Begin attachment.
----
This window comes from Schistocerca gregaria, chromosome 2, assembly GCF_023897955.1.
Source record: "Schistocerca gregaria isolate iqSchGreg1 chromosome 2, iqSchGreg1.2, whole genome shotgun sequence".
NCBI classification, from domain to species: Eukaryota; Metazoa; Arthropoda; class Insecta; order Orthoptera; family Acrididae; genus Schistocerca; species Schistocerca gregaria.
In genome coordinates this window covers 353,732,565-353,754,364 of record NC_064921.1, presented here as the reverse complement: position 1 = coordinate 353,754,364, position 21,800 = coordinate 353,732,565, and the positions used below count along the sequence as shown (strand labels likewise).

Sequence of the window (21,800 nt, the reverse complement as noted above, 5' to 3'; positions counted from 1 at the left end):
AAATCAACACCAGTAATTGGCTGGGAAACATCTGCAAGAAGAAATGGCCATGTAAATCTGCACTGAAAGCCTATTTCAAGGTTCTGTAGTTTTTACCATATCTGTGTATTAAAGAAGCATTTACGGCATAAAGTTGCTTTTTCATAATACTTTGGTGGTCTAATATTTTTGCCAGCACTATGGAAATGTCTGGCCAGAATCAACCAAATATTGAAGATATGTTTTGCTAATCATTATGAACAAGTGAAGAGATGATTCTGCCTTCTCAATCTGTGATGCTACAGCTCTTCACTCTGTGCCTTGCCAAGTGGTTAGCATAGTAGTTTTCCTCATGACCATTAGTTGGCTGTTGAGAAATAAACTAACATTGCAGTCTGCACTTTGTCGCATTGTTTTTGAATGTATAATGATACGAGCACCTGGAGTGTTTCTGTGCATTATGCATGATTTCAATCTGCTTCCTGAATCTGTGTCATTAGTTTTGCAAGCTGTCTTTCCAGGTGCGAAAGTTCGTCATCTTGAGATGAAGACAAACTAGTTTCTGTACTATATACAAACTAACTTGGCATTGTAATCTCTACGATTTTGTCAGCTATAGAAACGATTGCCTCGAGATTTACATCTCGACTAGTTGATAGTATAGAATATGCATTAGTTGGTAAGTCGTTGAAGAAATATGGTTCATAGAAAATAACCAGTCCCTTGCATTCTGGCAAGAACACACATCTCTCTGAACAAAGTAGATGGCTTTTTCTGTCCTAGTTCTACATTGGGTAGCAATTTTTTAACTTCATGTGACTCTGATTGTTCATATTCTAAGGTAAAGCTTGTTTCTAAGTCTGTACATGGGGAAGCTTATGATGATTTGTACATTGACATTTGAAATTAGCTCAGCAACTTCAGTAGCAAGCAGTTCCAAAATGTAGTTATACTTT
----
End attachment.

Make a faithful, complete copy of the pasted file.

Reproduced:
This window comes from Schistocerca gregaria, chromosome 2, assembly GCF_023897955.1.
Source record: "Schistocerca gregaria isolate iqSchGreg1 chromosome 2, iqSchGreg1.2, whole genome shotgun sequence".
NCBI classification, from domain to species: Eukaryota; Metazoa; Arthropoda; class Insecta; order Orthoptera; family Acrididae; genus Schistocerca; species Schistocerca gregaria.
In genome coordinates this window covers 353,732,565-353,754,364 of record NC_064921.1, presented here as the reverse complement: position 1 = coordinate 353,754,364, position 21,800 = coordinate 353,732,565, and the positions used below count along the sequence as shown (strand labels likewise).

Sequence of the window (21,800 nt, the reverse complement as noted above, 5' to 3'; positions counted from 1 at the left end):
AAATCAACACCAGTAATTGGCTGGGAAACATCTGCAAGAAGAAATGGCCATGTAAATCTGCACTGAAAGCCTATTTCAAGGTTCTGTAGTTTTTACCATATCTGTGTATTAAAGAAGCATTTACGGCATAAAGTTGCTTTTTCATAATACTTTGGTGGTCTAATATTTTTGCCAGCACTATGGAAATGTCTGGCCAGAATCAACCAAATATTGAAGATATGTTTTGCTAATCATTATGAACAAGTGAAGAGATGATTCTGCCTTCTCAATCTGTGATGCTACAGCTCTTCACTCTGTGCCTTGCCAAGTGGTTAGCATAGTAGTTTTCCTCATGACCATTAGTTGGCTGTTGAGAAATAAACTAACATTGCAGTCTGCACTTTGTCGCATTGTTTTTGAATGTATAATGATACGAGCACCTGGAGTGTTTCTGTGCATTATGCATGATTTCAATCTGCTTCCTGAATCTGTGTCATTAGTTTTGCAAGCTGTCTTTCCAGGTGCGAAAGTTCGTCATCTTGAGATGAAGACAAACTAGTTTCTGTACTATATACAAACTAACTTGGCATTGTAATCTCTACGATTTTGTCAGCTATAGAAACGATTGCCTCGAGATTTACATCTCGACTAGTTGATAGTATAGAATATGCATTAGTTGGTAAGTCGTTGAAGAAATATGGTTCATAGAAAATAACCAGTCCCTTGCATTCTGGCAAGAACACACATCTCTCTGAACAAAGTAGATGGCTTTTTCTGTCCTAGTTCTACATTGGGTAGCAATTTTTTAACTTCATGTGACTCTGATTGTTCATATTCTAAGGTAAAGCTTGTTTCTAAGTCTGTACATGGGGAAGCTTATGATGATTTGTACATTGACATTTGAAATTAGCTCAGCAACTTCAGTAGCAAGCAGTTCCAAAATGTAGTTATACTTT